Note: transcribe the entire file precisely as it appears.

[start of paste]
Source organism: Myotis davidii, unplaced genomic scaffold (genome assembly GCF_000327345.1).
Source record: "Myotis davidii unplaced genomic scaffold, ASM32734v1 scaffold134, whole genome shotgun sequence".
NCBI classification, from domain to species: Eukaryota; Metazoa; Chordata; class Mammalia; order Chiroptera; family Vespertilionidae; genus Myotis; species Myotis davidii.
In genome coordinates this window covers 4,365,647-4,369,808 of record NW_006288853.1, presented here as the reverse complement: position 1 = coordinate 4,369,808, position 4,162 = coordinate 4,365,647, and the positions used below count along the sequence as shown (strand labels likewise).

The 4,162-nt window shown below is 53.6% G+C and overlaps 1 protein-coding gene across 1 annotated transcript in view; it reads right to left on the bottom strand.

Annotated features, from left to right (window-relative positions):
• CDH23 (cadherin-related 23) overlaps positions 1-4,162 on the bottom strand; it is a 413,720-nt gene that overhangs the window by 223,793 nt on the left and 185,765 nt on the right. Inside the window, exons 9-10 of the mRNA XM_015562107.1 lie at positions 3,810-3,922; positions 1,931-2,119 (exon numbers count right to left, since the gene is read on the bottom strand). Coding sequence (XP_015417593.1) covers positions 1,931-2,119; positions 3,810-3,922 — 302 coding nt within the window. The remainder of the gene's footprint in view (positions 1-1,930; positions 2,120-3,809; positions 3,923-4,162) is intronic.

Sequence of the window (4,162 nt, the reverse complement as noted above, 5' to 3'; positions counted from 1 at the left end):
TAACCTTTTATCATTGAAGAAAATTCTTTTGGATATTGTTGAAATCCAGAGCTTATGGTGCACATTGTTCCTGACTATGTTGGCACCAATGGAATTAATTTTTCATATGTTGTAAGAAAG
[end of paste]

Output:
Source organism: Myotis davidii, unplaced genomic scaffold (genome assembly GCF_000327345.1).
Source record: "Myotis davidii unplaced genomic scaffold, ASM32734v1 scaffold134, whole genome shotgun sequence".
NCBI classification, from domain to species: Eukaryota; Metazoa; Chordata; class Mammalia; order Chiroptera; family Vespertilionidae; genus Myotis; species Myotis davidii.
In genome coordinates this window covers 4,365,647-4,369,808 of record NW_006288853.1, presented here as the reverse complement: position 1 = coordinate 4,369,808, position 4,162 = coordinate 4,365,647, and the positions used below count along the sequence as shown (strand labels likewise).

The 4,162-nt window shown below is 53.6% G+C and overlaps 1 protein-coding gene across 1 annotated transcript in view; it reads right to left on the bottom strand.

Annotated features, from left to right (window-relative positions):
• CDH23 (cadherin-related 23) overlaps positions 1-4,162 on the bottom strand; it is a 413,720-nt gene that overhangs the window by 223,793 nt on the left and 185,765 nt on the right. Inside the window, exons 9-10 of the mRNA XM_015562107.1 lie at positions 3,810-3,922; positions 1,931-2,119 (exon numbers count right to left, since the gene is read on the bottom strand). Coding sequence (XP_015417593.1) covers positions 1,931-2,119; positions 3,810-3,922 — 302 coding nt within the window. The remainder of the gene's footprint in view (positions 1-1,930; positions 2,120-3,809; positions 3,923-4,162) is intronic.

Sequence of the window (4,162 nt, the reverse complement as noted above, 5' to 3'; positions counted from 1 at the left end):
TAACCTTTTATCATTGAAGAAAATTCTTTTGGATATTGTTGAAATCCAGAGCTTATGGTGCACATTGTTCCTGACTATGTTGGCACCAATGGAATTAATTTTTCATATGTTGTAAGAAAG